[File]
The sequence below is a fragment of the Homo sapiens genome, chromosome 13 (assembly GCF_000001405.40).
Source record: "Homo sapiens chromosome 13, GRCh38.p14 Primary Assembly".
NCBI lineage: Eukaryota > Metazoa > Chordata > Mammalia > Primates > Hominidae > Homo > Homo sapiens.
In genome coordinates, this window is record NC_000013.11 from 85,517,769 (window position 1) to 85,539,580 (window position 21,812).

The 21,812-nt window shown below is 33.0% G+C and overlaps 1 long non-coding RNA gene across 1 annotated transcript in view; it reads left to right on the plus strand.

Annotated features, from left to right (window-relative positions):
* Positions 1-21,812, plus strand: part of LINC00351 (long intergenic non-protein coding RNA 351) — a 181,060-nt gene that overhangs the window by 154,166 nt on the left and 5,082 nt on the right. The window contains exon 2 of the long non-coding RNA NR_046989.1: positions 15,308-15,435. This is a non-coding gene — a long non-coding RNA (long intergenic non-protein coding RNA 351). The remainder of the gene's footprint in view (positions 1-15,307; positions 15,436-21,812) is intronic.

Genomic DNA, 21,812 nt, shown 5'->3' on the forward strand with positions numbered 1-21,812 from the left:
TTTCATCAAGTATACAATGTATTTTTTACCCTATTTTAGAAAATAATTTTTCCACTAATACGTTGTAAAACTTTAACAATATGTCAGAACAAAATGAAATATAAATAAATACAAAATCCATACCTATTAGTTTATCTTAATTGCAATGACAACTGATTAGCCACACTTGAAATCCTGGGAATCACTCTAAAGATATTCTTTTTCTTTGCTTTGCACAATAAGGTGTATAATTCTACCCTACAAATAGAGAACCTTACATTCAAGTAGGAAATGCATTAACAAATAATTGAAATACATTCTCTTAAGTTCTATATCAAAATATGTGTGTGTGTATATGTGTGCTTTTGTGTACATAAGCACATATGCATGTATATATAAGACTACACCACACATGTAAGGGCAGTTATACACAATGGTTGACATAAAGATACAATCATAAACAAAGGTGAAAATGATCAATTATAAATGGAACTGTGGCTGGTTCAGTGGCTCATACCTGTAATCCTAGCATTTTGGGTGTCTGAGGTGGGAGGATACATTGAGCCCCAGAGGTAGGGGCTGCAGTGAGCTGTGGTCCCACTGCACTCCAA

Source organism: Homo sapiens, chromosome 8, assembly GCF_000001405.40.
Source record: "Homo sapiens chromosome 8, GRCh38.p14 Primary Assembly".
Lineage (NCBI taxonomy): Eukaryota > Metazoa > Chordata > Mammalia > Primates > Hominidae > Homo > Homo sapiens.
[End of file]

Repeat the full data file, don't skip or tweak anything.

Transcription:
The sequence below is a fragment of the Homo sapiens genome, chromosome 13 (assembly GCF_000001405.40).
Source record: "Homo sapiens chromosome 13, GRCh38.p14 Primary Assembly".
NCBI lineage: Eukaryota > Metazoa > Chordata > Mammalia > Primates > Hominidae > Homo > Homo sapiens.
In genome coordinates, this window is record NC_000013.11 from 85,517,769 (window position 1) to 85,539,580 (window position 21,812).

The 21,812-nt window shown below is 33.0% G+C and overlaps 1 long non-coding RNA gene across 1 annotated transcript in view; it reads left to right on the plus strand.

Annotated features, from left to right (window-relative positions):
* Positions 1-21,812, plus strand: part of LINC00351 (long intergenic non-protein coding RNA 351) — a 181,060-nt gene that overhangs the window by 154,166 nt on the left and 5,082 nt on the right. The window contains exon 2 of the long non-coding RNA NR_046989.1: positions 15,308-15,435. This is a non-coding gene — a long non-coding RNA (long intergenic non-protein coding RNA 351). The remainder of the gene's footprint in view (positions 1-15,307; positions 15,436-21,812) is intronic.

Genomic DNA, 21,812 nt, shown 5'->3' on the forward strand with positions numbered 1-21,812 from the left:
TTTCATCAAGTATACAATGTATTTTTTACCCTATTTTAGAAAATAATTTTTCCACTAATACGTTGTAAAACTTTAACAATATGTCAGAACAAAATGAAATATAAATAAATACAAAATCCATACCTATTAGTTTATCTTAATTGCAATGACAACTGATTAGCCACACTTGAAATCCTGGGAATCACTCTAAAGATATTCTTTTTCTTTGCTTTGCACAATAAGGTGTATAATTCTACCCTACAAATAGAGAACCTTACATTCAAGTAGGAAATGCATTAACAAATAATTGAAATACATTCTCTTAAGTTCTATATCAAAATATGTGTGTGTGTATATGTGTGCTTTTGTGTACATAAGCACATATGCATGTATATATAAGACTACACCACACATGTAAGGGCAGTTATACACAATGGTTGACATAAAGATACAATCATAAACAAAGGTGAAAATGATCAATTATAAATGGAACTGTGGCTGGTTCAGTGGCTCATACCTGTAATCCTAGCATTTTGGGTGTCTGAGGTGGGAGGATACATTGAGCCCCAGAGGTAGGGGCTGCAGTGAGCTGTGGTCCCACTGCACTCCAA

Source organism: Homo sapiens, chromosome 8, assembly GCF_000001405.40.
Source record: "Homo sapiens chromosome 8, GRCh38.p14 Primary Assembly".
Lineage (NCBI taxonomy): Eukaryota > Metazoa > Chordata > Mammalia > Primates > Hominidae > Homo > Homo sapiens.